There are numerous types of traumatic brain injury (TBI) affecting over 1.5 million Americans every single year. As a consequence of such injuries, over 230,000 are hospitalized, while nearly 50,000 succumb to their injuries and pass away. According to the Centers for Disease Control (CDC), these numbers are rising each year. Despite the profound advances in TBI research and treatment, more and more individuals are suffering injuries from sports, accidents, and attacks. With a large number of TBIs, treatment can vary – and finding the right one could mean success for the future.
Initial TBI Assessment
Immediately following a traumatic brain injury, the medical staff on the case will need some background information on the incident. They will ask a few questions of anyone who was at the scene. For example, some questions may include:
- How did the injury occur?
- Did the injured person lose consciousness?
- How long did they lose consciousness?
- Were there any immediate changes in speaking or coordination?
- What part of the head was struck?
Such questions can help determine the severity of the traumatic brain injury. From there, the doctor may order one of two imaging tests:
- Computerized Tomography or CT Scan – A test performed in the emergency room for a suspected TBI. The CT Scan utilizes X-rays for a detailed image of the brain.
- MRI, or Magnetic Resonance Imaging – An MRI uses radio waves and magnets to produce an image of the injured brain. Typically, an MRI is scheduled after the injury has stabilized.
The treatment for a traumatic brain injury varies, depending on the level of severity. Generally, traumatic brain injuries are broken down into categories of mild or severe. From there, treatment is scheduled based on the needs of the patient. A few options include emergency care, medication, surgery, rehabilitation, or for mild injuries, simple rest and relaxation.
There are a few types of medication used to treat a TBI, such as:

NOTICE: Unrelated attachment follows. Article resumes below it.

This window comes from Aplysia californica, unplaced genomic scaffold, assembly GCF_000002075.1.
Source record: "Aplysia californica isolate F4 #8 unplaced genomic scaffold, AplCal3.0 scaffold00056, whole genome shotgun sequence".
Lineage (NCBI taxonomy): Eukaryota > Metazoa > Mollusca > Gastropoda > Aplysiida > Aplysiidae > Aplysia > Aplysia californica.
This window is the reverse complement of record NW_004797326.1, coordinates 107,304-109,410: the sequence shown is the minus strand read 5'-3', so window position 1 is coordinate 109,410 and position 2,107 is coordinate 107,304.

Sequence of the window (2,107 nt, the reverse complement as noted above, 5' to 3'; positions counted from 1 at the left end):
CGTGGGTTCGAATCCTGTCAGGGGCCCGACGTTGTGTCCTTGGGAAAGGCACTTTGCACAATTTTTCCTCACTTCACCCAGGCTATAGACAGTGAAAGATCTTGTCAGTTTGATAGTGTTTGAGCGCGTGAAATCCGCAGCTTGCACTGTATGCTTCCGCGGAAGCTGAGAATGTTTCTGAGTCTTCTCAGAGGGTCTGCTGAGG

- Diuretics – Drugs designed to reduce the fluid in tissues and increase urine production – they reduce pressure on the brain.
- Anti-Seizure Medication – Designed for moderate to severe TBI to reduce the risk of seizures within the first week.
- Coma-Inducing Drugs – For severe TBI that requires a temporary comatose state to limit the amount of oxygen required by the brain.
Depending on the situation, emergency surgery may be used to treat a traumatic brain injury. Surgical options include:
- Removing clots – Bleeding outside or inside the brain often leads to clotted blood (hematoma) that puts immense pressure on the brain.
- Fractures – To repair a skull fracture, surgery may be required to remove pieces of the skull and repair broken portions.
- Bleeding – Head injuries often lead to internal bleeding that must be stopped promptly.
- Pressure – In many cases, creating a “window” to the brain can help relieve some of the pressure on the injury by draining cerebrospinal fluid (CSF) to make room for swelling.
If you or someone you know has suffered a traumatic brain injury, you may find support for this situation through TryMunity. If you have any questions or concerns, give us a call at (844) 838-2900 – we are here to help.